Tonasket Celebrates Their 2nd Annual Tara Dance Festival

Phyllis Moses, one of our main Tara Dhatu Teachers in the Northwest has been working with the Tonasket Community for several years.

She writes…

Tonasket is a small town in the high desert of central Washington. state, about 10 miles south of the Canadian border. It is a place where a deep vein of various spiritual traditions underlies everyday life.

This June a prominent Buddhist group, the Pamtingpa Buddhist Center, sponsored their 2nd Annual Tara Festival. Their teacher, Lama Zopa Rinpoche, asked them to have this festival every year as a way to offer back to their community. They did not hesitate to comply. They are a dedicated group and work tirelessly to manifest the qualities of wisdom and compassion in their community.

Beautiful sateen costumes for the dance offering were hand sewn by members of Pamtingpa. We danced in and with the open elements on Pamtingpa land, within site of the nearly completed Stupa, whose construction began last year. The dance offered us so many lessons as metaphors of life! When I introduced the Dance, I was asked to address the people that did not know much about Buddhism. I said that Tara is the like the Wind, free, open and touches everywhere. In an interview with the Dalai Lama and Taradhatu, his Holiness said that when we move the winds in our body, we call upon Tara and affect the subtle body by moving into our Wisdom channels.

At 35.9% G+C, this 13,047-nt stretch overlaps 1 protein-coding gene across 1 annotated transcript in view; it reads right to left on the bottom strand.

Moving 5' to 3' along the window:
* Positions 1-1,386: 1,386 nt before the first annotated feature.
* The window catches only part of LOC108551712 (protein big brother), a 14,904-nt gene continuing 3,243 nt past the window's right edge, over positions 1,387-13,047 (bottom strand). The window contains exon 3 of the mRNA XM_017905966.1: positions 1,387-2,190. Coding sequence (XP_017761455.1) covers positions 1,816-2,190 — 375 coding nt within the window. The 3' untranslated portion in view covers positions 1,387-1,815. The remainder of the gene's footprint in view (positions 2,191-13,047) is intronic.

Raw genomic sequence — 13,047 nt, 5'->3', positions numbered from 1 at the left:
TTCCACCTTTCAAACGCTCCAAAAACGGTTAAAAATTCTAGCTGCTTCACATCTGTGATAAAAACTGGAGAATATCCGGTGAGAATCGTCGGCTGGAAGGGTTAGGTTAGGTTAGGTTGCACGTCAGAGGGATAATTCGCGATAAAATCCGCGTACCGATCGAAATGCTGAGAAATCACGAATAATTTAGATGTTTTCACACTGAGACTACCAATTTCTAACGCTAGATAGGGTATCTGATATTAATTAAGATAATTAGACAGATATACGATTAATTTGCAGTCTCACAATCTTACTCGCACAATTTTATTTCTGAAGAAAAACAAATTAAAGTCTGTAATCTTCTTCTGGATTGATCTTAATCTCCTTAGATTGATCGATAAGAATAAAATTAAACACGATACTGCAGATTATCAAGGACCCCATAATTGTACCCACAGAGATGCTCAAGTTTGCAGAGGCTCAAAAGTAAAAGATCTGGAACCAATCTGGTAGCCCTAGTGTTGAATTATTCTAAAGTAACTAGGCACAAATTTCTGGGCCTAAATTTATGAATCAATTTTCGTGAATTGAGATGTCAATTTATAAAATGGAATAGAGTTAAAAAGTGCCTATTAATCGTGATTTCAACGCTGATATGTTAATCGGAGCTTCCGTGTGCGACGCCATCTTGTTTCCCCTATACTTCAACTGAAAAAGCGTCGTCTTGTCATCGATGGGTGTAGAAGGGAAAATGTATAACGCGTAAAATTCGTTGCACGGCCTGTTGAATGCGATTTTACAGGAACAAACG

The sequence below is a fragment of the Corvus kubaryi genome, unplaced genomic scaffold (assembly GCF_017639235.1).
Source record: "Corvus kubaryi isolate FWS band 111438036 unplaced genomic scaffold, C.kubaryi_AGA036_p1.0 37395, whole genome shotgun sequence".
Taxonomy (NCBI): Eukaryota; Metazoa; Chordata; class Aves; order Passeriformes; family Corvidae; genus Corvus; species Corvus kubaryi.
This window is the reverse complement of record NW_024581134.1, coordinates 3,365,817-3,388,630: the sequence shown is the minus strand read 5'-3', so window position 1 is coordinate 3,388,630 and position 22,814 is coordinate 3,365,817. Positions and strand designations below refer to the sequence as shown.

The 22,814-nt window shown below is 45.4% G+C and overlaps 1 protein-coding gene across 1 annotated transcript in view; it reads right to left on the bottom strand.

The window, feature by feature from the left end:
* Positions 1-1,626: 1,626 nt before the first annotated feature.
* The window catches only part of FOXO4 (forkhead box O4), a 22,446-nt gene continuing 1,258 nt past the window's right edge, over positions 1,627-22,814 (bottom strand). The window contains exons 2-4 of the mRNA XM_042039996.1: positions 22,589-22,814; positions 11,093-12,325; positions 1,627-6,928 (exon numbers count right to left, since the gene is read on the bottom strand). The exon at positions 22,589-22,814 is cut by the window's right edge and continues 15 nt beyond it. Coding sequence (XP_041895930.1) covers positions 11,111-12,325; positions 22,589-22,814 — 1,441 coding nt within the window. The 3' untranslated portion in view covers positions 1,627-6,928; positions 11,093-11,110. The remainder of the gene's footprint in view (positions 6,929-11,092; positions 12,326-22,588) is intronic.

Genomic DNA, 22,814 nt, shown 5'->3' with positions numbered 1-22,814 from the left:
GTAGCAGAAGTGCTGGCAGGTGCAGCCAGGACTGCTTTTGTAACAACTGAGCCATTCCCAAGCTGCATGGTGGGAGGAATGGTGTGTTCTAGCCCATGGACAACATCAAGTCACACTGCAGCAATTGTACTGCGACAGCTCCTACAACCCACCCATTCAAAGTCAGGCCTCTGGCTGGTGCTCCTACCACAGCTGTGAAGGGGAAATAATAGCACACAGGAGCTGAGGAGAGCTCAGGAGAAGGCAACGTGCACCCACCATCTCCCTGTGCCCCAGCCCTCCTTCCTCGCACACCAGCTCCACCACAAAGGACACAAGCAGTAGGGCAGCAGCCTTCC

About half way through the dance, the wind picked up and became ferocious ~ the Tara thangkha that was hung behind the dancers (about 6’ wide by 12’ long) started flapping briskly, like a sail. Then it cut loose from it’s base and was flapping in the wind! It was distracting to say the least, especially since it was on a wooden frame with a metal pole through the top and pvc poles through the bottom. I did not want anyone to get hurt, and yet I knew we had to stay the course to complete our offering. Although there were no dance ‘protectors’ as part of our offering, our real life protectors in the form of four men stepped in to wrestle the Tara thangkha free from it’s frame and roll it up so as not to harm anyone or be ripped to pieces.

We completed the dance, the wind settled down, and at the end we invited the audience into the circle to share and sing the Prayer of Motivation. We dedicated our offering to all those across the planet who are being displaced and harmed by out of control elements. May all beings everywhere feel safe and held by our precious Mother Earth and Mother Tara!

Someone from the audience shared their experience …. they thought the energy felt a little ‘constricted’ at first, but when the wind picked up and the Tara thangkha blew off, he felt like the energy really opened everything up. Certainly by the end we all felt a level of bliss and clarity and spaciousness. Tara’s essence manifested through the natural elements. We didn’t need the physical representation of the thangkha. Yes, the dharma wheel was turning once again, blessed by the One who blazes with glory!!


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